Posted on July 7, 2011 by Neil Garfield
EDITOR’S NOTE: Anyone who has entered into mortgage modification process with BOA or any other bank acting as servicer or otherwise knows the story. The Bank does everything it can to delay the process until the borrower gets into serious trouble and then the bank claims that the home should be foreclosed. There are thousands of stories of homeowners who honestly and justifiably believed they had a modification only to find out that the Bank foreclosed anyway. Judges are getting very tired of this pattern and even the most conservative pro-bank judges are starting to lose patience.Their story about not receiving or losing the papers is a big lie. Paperwork is the backbone of every balance sheet in banking. They didn’t lose it and they did receive it. “The dog ate my homework” can only work so many times.Now homeowners have a cause of action for damages and other relief for this predatory behavior. Like the JPM employee reported, the banks consider themselves in the foreclosure business not the modification business. Why? Because they want the house. If they had any money in the deal they would want the modification inasmuch as they could salvage more of the loan, and escape the necessity of maintenance, taxes and insurance. But they don’t have any money in the deal, and they never did. What they want is a free house, using trickery, fraud, forgery, fabrication of documents and outright lying to both the homeowners and the courts — and their lawyers know it.They are taking advantage of the fact that the investors don’t want the house, they want their money back from the “sale” of bogus mortgage bonds. So with the creditor expressing no interest in enforcement, the bank says “why not”? So they pose as the creditor and foreclose on 5 million homes in the largest land grab in history.Remember this: if you don’t get an agreement to clear title, your modification is worthless. A judgment should be entered confirming the settlement and confirming the status of title or signed and sealed by a judge. Otherwise when you go to sell the house, you’ll discover you can’t, because you can’t convey clear title. Reports are pouring in of settlements with these banks who don’t own the loan, don’t have any paperwork, and don’t have anything to show an inquiring eye when, where and how much they advanced any money to fund the loan. The settlements are getting larger and larger but hey are all sealed, for the moment, under confidentiality agreements.Our efforts are getting traction and producing results in expanding scope and numbers. Keep at it.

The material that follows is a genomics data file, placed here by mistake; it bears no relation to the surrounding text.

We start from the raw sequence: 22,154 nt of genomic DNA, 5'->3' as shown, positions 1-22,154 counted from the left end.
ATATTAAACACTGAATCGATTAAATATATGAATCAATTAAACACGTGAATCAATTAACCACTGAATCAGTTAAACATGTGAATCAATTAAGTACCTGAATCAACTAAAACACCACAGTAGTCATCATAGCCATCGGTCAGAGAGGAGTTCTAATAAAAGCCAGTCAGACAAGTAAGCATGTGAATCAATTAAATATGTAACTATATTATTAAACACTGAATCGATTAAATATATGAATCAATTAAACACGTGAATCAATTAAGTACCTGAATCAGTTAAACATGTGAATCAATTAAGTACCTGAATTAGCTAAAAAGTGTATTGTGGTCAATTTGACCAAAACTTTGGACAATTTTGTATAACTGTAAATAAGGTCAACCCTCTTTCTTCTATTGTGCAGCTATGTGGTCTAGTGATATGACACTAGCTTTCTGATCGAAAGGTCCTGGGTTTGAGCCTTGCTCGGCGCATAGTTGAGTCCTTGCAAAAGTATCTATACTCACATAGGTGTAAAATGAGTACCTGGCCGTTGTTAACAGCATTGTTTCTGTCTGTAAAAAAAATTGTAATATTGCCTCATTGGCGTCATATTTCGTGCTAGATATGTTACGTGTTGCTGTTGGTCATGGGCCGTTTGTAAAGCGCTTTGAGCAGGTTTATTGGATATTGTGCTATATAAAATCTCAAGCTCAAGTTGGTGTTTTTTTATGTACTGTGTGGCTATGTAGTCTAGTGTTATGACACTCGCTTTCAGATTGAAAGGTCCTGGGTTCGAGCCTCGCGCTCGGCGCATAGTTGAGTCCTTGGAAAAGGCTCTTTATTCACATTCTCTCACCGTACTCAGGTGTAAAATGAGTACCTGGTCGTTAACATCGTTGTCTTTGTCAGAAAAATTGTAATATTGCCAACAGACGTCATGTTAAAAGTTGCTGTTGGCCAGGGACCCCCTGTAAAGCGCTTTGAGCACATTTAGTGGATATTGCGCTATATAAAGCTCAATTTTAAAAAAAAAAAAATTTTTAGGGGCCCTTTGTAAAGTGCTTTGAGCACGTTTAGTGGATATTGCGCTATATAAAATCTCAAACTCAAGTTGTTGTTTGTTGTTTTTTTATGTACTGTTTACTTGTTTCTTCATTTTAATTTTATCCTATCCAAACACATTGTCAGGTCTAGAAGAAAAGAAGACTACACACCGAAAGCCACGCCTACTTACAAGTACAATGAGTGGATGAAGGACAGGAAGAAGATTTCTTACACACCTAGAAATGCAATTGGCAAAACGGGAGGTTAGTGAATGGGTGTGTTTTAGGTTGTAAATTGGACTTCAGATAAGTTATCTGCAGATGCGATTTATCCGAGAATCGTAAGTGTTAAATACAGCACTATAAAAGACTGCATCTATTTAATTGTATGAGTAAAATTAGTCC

Bank of America Loses Bid to Dismiss Homeowner Mortgage-Modification Suit
By David McLaughlin – Jul 6, 2011
Bank of America Corp. (BAC) must face claims from homeowners who accuse the biggest U.S. bank of failing to honor agreements for modifying their mortgage loans, a federal judge ruled.
Homeowners who say they met requirements for permanent modifications under contracts with the bank can proceed with their cases, according a decision filed today by U.S. District Judge Rya Zobel in Boston. Zobel dismissed some claims against the bank.
“The complaint meticulously details each plaintiff’s initial and ongoing compliance with all conditions,” Zobel wrote.
The complaint consolidates 26 cases originating in 19 states that were transferred to federal court in Boston, according to Zobel’s decision. The homeowners sought loan modifications from Bank of America under the federal government’s Home Affordable Modification Program, which is aimed to lower payments for borrowers and help them avoid foreclosure.
“BOA’s general practice and culture is to string homeowners along with no intention of providing actual and permanent modifications,” according to the complaint.
Bank of America sought to dismiss the complaint. Shirley Norton, a bank spokeswoman, said in an e-mail that the bank is pleased that four of eight counts in the complaints were dismissed.
“The decision will give hundreds of thousands of families a second chance at permanently lower mortgage payments,” Gary Klein, a lawyer for the homeowners, said in an interview.
The complaint separated homeowners into two groups. One covered homeowners with loans serviced by Bank of America who didn’t get temporary modifications, known as trial period plans, which can lead to permanent modifications. Zobel dismissed their claims, saying they lacked standing.
The second group covers those who obtained trial plans and were entitled to permanent modifications at the end of the three- or four-month period, Klein said. Under the trial agreements, Bank of America is required to offer permanent modifications to borrowers who adhere to the terms, according to the complaint.
“The decision can also be used by families who have lost their homes even though they were entitled to mortgage- modification agreements,” Klein said.
The case is In re Bank of America Home Affordable Modification Program (HAMP) Contract Litigation, 10-md-02193, U.S. District Court, District of Massachusetts(Boston).
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